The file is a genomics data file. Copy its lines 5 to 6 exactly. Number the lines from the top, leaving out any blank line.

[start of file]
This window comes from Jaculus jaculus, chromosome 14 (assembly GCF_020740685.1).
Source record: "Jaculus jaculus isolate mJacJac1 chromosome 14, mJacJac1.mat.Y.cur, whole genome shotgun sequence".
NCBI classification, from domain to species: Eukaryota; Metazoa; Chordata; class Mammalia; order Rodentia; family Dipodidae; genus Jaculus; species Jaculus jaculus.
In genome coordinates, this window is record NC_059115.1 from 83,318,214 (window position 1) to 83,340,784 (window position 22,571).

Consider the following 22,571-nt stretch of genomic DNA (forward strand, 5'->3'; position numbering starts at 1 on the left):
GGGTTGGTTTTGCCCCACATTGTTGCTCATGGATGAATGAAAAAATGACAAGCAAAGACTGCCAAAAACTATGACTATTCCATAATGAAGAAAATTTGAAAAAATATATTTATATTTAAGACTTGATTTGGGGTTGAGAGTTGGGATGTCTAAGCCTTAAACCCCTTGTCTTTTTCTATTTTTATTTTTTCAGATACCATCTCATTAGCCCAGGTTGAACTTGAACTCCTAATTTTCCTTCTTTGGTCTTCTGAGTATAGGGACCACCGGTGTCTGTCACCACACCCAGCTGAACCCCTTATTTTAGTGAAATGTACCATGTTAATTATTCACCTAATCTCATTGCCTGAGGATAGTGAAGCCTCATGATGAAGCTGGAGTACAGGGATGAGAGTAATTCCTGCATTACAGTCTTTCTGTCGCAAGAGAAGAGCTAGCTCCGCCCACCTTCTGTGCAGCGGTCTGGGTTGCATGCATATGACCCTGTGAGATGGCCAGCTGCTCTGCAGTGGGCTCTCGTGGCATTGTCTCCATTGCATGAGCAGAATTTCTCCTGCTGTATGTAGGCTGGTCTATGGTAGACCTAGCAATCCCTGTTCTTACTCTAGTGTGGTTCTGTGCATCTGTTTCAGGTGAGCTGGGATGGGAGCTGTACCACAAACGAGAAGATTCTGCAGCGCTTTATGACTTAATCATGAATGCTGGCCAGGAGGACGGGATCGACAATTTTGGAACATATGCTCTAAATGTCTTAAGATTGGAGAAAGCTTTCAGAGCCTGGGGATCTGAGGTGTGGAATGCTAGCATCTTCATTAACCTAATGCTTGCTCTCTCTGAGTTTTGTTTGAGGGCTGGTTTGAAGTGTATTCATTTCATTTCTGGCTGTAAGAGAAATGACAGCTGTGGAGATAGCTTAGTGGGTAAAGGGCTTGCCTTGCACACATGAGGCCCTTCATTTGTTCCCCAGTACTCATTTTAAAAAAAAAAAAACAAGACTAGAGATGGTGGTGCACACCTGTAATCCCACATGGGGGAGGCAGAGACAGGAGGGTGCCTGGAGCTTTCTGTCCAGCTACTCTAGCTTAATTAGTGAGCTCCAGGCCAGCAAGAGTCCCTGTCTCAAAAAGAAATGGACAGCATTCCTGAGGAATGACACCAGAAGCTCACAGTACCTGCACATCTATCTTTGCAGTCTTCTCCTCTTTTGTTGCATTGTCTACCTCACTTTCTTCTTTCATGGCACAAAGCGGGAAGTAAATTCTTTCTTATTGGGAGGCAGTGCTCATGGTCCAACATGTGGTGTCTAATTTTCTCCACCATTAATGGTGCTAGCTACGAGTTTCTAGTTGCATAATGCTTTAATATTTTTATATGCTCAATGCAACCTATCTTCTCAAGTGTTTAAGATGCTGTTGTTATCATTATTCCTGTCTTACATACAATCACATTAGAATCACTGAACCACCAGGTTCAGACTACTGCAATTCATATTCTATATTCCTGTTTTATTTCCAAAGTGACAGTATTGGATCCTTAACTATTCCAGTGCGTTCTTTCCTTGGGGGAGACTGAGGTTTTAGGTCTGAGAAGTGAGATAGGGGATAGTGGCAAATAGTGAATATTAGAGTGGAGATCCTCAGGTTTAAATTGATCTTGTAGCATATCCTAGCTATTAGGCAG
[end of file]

Consider the following 22,571-nt stretch of genomic DNA (forward strand, 5'->3'; position numbering starts at 1 on the left):
GGGTTGGTTTTGCCCCACATTGTTGCTCATGGATGAATGAAAAAATGACAAGCAAAGACTGCCAAAAACTATGACTATTCCATAATGAAGAAAATTTGAAAAAATATATTTATATTTAAGACTTGATTTGGGGTTGAGAGTTGGGATGTCTAAGCCTTAAACCCCTTGTCTTTTTCTATTTTTATTTTTTCAGATACCATCTCATTAGCCCAGGTTGAACTTGAACTCCTAATTTTCCTTCTTTGGTCTTCTGAGTATAGGGACCACCGGTGTCTGTCACCACACCCAGCTGAACCCCTTATTTTAGTGAAATGTACCATGTTAATTATTCACCTAATCTCATTGCCTGAGGATAGTGAAGCCTCATGATGAAGCTGGAGTACAGGGATGAGAGTAATTCCTGCATTACAGTCTTTCTGTCGCAAGAGAAGAGCTAGCTCCGCCCACCTTCTGTGCAGCGGTCTGGGTTGCATGCATATGACCCTGTGAGATGGCCAGCTGCTCTGCAGTGGGCTCTCGTGGCATTGTCTCCATTGCATGAGCAGAATTTCTCCTGCTGTATGTAGGCTGGTCTATGGTAGACCTAGCAATCCCTGTTCTTACTCTAGTGTGGTTCTGTGCATCTGTTTCAGGTGAGCTGGGATGGGAGCTGTACCACAAACGAGAAGATTCTGCAGCGCTTTATGACTTAATCATGAATGCTGGCCAGGAGGACGGGATCGACAATTTTGGAACATATGCTCTAAATGTCTTAAGATTGGAGAAAGCTTTCAGAGCCTGGGGATCTGAGGTGTGGAATGCTAGCATCTTCATTAACCTAATGCTTGCTCTCTCTGAGTTTTGTTTGAGGGCTGGTTTGAAGTGTATTCATTTCATTTCTGGCTGTAAGAGAAATGACAGCTGTGGAGATAGCTTAGTGGGTAAAGGGCTTGCCTTGCACACATGAGGCCCTTCATTTGTTCCCCAGTACTCATTTTAAAAAAAAAAAAACAAGACTAGAGATGGTGGTGCACACCTGTAATCCCACATGGGGGAGGCAGAGACAGGAGGGTGCCTGGAGCTTTCTGTCCAGCTACTCTAGCTTAATTAGTGAGCTCCAGGCCAGCAAGAGTCCCTGTCTCAAAAAGAAATGGACAGCATTCCTGAGGAATGACACCAGAAGCTCACAGTACCTGCACATCTATCTTTGCAGTCTTCTCCTCTTTTGTTGCATTGTCTACCTCACTTTCTTCTTTCATGGCACAAAGCGGGAAGTAAATTCTTTCTTATTGGGAGGCAGTGCTCATGGTCCAACATGTGGTGTCTAATTTTCTCCACCATTAATGGTGCTAGCTACGAGTTTCTAGTTGCATAATGCTTTAATATTTTTATATGCTCAATGCAACCTATCTTCTCAAGTGTTTAAGATGCTGTTGTTATCATTATTCCTGTCTTACATACAATCACATTAGAATCACTGAACCACCAGGTTCAGACTACTGCAATTCATATTCTATATTCCTGTTTTATTTCCAAAGTGACAGTATTGGATCCTTAACTATTCCAGTGCGTTCTTTCCTTGGGGGAGACTGAGGTTTTAGGTCTGAGAAGTGAGATAGGGGATAGTGGCAAATAGTGAATATTAGAGTGGAGATCCTCAGGTTTAAATTGATCTTGTAGCATATCCTAGCTATTAGGCAG